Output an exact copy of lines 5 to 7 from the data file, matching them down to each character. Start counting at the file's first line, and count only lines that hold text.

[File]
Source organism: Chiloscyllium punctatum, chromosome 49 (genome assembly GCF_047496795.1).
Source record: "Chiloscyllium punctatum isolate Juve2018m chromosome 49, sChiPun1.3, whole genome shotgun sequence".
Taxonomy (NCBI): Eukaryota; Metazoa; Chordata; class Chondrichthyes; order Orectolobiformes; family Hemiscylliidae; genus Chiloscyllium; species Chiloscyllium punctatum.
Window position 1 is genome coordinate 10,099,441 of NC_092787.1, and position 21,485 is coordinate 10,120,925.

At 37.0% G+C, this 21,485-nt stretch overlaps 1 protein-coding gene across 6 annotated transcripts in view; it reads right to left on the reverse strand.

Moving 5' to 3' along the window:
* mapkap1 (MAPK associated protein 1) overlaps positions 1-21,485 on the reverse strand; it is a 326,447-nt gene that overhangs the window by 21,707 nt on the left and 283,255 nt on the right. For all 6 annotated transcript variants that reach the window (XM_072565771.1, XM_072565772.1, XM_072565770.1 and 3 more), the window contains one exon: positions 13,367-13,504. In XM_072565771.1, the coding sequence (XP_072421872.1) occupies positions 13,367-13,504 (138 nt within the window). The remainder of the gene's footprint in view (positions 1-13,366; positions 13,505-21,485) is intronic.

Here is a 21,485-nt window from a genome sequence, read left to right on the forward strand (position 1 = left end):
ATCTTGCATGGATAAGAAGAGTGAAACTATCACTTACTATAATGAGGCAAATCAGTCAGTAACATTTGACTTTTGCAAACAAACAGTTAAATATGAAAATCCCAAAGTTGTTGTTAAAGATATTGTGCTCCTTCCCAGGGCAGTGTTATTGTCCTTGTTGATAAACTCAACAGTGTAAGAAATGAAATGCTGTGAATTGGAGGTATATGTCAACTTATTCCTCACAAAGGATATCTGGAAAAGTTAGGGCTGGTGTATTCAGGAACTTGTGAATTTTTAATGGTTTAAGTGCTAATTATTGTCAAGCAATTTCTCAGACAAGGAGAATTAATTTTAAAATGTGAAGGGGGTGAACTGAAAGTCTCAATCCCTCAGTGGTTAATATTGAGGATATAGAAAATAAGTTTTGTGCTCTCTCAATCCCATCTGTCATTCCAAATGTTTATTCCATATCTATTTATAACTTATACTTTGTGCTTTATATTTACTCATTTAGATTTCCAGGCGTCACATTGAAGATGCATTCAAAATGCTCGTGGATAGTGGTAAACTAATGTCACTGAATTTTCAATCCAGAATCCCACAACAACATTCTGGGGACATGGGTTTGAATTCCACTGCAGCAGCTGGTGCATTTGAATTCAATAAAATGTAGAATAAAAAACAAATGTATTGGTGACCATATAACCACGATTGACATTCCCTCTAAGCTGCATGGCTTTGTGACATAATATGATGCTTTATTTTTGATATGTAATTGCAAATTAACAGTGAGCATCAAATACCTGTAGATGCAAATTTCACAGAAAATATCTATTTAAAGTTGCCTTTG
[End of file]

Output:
At 37.0% G+C, this 21,485-nt stretch overlaps 1 protein-coding gene across 6 annotated transcripts in view; it reads right to left on the reverse strand.

Moving 5' to 3' along the window:
* mapkap1 (MAPK associated protein 1) overlaps positions 1-21,485 on the reverse strand; it is a 326,447-nt gene that overhangs the window by 21,707 nt on the left and 283,255 nt on the right. For all 6 annotated transcript variants that reach the window (XM_072565771.1, XM_072565772.1, XM_072565770.1 and 3 more), the window contains one exon: positions 13,367-13,504. In XM_072565771.1, the coding sequence (XP_072421872.1) occupies positions 13,367-13,504 (138 nt within the window). The remainder of the gene's footprint in view (positions 1-13,366; positions 13,505-21,485) is intronic.